Romona Robinson

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Romona Robinson
Born 1959 (age 57–58)
Wilson City, Missouri
Occupation Television news anchor
Years active 1981–present
Spouse(s) Rodney Tyler
Parent(s) Henrietta Robinson
Awards Eight-time Lower Great Lakes Emmy Awards winner
2014 Edward R. Murrow Award
Ohio Broadcasters Hall of Fame
Cleveland Broadcasters Association Hall of Fame

Romona Robinson (born 1959)[1] is an African-American television news anchor in Cleveland, Ohio. She is the first African American woman to anchor a nightly newscast in Cleveland, and the first solo anchor of a weeknight newscast in that city. She is a member of the Ohio Broadcasters Hall of Fame and the Cleveland Association of Broadcasters Hall of Fame, and is an eight-time recipient of the Lower Great Lakes Emmy Awards. She currently appears weeknights on CBS affiliate WOIO Channel 19.

Early life and education[edit]

Robinson was born in 1959 in Wilson City, Missouri. She was one of 10 girls and one boy in her family.[1] Her mother, Henrietta Robinson,[1] was a seamstress and maintained a small farm behind their house.[2] Romona earned a bachelor's degree in broadcast journalism at Lincoln University in Jefferson City, Missouri.[3]

Career[edit]

Robinson entered the broadcasting field in 1981 as a record player at a country-western music station in Jefferson City, Missouri. In 1982 she joined a television station as a sports reporter and weekend news anchor. In 1985 she moved to Charleston, South Carolina, to take up a television news anchor position.[4]

In 1987 she applied for a news anchor position at the new 10 O'Clock News newscast at WUAB in Cleveland, Ohio. Her demo tape included "a shot of her being wiped out by a hurricane-whipped wave", which impressed the producers due to her poise and self-confidence.[4] Her appointment made her the first African-American woman to anchor a nightly newscast in Cleveland.[4] In 1990 she introduced a segment called "Romona's Kids", spotlighting children doing positive work for their communities, which she continues to host at WKYC.[5]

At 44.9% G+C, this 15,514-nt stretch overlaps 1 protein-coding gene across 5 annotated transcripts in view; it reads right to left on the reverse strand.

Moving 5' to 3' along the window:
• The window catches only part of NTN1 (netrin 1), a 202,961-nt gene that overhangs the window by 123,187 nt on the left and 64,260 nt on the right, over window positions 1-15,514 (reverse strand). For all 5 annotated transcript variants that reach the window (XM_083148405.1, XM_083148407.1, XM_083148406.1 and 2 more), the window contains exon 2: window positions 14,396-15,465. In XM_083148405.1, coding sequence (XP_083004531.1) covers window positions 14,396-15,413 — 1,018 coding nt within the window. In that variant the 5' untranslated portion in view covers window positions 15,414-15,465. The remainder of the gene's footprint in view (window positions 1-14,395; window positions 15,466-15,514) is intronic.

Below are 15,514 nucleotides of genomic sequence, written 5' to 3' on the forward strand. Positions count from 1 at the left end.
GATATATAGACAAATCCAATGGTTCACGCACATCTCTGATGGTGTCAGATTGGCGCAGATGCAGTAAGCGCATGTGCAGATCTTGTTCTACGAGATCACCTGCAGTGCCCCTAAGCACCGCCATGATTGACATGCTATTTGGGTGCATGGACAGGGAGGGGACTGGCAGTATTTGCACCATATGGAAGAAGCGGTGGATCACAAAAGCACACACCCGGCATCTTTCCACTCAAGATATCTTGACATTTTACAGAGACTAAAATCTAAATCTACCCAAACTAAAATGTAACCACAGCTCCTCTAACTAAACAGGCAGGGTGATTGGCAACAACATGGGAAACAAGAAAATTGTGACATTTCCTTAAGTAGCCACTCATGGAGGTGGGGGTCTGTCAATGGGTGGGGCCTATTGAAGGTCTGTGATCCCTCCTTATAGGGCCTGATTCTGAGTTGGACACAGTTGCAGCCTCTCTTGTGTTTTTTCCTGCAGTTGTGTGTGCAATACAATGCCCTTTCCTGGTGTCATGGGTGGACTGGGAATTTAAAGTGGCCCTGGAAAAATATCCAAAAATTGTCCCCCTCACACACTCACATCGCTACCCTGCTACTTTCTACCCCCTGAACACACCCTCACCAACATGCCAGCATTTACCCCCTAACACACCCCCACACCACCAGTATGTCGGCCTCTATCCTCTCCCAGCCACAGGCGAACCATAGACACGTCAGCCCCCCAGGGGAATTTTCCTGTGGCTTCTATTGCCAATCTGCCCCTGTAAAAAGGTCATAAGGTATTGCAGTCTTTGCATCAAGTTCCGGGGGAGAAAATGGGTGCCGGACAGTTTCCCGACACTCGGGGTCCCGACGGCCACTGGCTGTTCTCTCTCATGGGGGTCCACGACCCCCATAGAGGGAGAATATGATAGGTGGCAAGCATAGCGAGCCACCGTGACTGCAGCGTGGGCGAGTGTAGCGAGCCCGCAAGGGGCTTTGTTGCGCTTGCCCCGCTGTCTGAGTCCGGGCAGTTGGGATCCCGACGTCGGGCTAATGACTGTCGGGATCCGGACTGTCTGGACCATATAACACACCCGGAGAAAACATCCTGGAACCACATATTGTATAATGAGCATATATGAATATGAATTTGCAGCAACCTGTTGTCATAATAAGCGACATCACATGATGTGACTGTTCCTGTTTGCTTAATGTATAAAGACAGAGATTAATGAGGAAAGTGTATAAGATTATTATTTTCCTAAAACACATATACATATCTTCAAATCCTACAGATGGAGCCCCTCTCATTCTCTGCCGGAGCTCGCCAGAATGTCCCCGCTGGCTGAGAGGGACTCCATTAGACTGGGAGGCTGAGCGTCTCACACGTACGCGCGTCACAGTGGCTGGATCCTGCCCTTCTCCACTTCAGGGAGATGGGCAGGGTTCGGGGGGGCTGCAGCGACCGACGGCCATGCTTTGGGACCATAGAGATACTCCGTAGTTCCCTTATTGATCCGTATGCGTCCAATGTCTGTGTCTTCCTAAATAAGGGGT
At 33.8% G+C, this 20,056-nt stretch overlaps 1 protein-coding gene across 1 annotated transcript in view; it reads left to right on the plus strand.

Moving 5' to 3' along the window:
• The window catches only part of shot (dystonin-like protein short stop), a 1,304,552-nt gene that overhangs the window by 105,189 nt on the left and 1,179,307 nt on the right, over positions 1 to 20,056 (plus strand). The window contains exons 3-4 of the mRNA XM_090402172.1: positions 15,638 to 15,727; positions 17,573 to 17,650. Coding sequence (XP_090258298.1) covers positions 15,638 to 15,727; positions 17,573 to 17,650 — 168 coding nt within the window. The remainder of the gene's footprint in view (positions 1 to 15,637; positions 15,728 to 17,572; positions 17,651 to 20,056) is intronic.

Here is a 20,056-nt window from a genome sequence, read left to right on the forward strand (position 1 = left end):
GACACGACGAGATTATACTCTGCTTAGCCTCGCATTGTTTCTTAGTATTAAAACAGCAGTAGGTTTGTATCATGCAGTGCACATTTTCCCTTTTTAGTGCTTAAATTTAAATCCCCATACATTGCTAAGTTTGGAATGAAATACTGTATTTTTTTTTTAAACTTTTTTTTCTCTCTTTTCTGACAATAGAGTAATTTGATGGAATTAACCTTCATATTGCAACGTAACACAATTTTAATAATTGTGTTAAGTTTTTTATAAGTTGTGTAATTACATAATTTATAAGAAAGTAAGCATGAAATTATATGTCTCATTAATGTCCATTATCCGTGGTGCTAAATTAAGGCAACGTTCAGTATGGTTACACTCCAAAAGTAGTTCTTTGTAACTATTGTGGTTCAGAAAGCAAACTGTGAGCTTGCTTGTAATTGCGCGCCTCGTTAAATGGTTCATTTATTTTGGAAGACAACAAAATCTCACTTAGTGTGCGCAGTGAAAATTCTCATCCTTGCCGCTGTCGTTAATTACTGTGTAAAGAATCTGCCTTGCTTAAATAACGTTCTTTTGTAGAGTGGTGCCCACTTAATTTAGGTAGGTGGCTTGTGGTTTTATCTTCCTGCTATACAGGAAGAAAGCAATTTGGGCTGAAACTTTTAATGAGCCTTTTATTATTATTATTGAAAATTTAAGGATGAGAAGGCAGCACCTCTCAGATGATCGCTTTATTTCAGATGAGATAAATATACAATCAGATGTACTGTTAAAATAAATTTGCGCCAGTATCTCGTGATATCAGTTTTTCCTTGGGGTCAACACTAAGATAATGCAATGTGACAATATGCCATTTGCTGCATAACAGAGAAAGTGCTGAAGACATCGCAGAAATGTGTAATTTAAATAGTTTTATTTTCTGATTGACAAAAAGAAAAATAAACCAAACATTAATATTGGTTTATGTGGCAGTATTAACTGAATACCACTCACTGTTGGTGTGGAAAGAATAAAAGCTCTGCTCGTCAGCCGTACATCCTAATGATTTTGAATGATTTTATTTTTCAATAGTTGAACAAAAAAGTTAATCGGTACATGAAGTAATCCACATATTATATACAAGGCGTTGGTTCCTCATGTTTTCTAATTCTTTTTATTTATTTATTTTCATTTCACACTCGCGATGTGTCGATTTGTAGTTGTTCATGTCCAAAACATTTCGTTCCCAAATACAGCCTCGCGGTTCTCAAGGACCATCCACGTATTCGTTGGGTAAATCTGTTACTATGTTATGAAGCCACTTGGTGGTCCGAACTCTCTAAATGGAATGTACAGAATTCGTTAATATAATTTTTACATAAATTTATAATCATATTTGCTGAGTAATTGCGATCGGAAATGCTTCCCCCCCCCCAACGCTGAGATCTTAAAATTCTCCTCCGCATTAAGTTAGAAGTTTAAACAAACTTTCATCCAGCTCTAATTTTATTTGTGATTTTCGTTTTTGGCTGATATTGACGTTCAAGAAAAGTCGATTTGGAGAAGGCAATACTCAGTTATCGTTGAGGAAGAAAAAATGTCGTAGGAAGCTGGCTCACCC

Robinson remained at WUAB until 1997, when the station changed ownership.[4] She left WUAB in February 1997 without another position lined up, and was hired in March by Cleveland NBC affiliate WKYC Channel 3.[6] Per her contract with WUAB, she was assigned to "special projects" for five months and then began anchoring and reporting on air in September 1997.[7] From 1999 to 2008 she co-anchored with Tim White, but when WKYC opted not to renew White's contract, Robinson became solo anchor of the evening newscasts on WKYC in late 2008, making her the first African American woman to be the solo anchor of a weeknight newscast in Cleveland.[8] In 2011 she was one of four reporters invited to the White House for one-on-one interviews with President Barack Obama.[9][10][11]

When her contract expired on December 16, 2011, Robinson ended her 15-year affiliation with Channel 3.[12][13] In January 2012 she signed with CBS affiliate WOIO channel 19 as their afternoon and evening anchor,[14] a position she holds to this day.[2]

Other activities[edit]

Robinson has been the Honorary Chair for the Susan G. Komen Race for the Cure since 1996.[3][15] She is active in numerous communal and charity organizations, including the Diversity Center of Northeast Ohio, Coats for Kids and Shoes for Kids, and United Way.[3][16]

She appeared in a cameo role playing a reporter in a first-season episode of the ABC television series The Commish, which aired on March 21, 1992.[17]

Honors and awards[edit]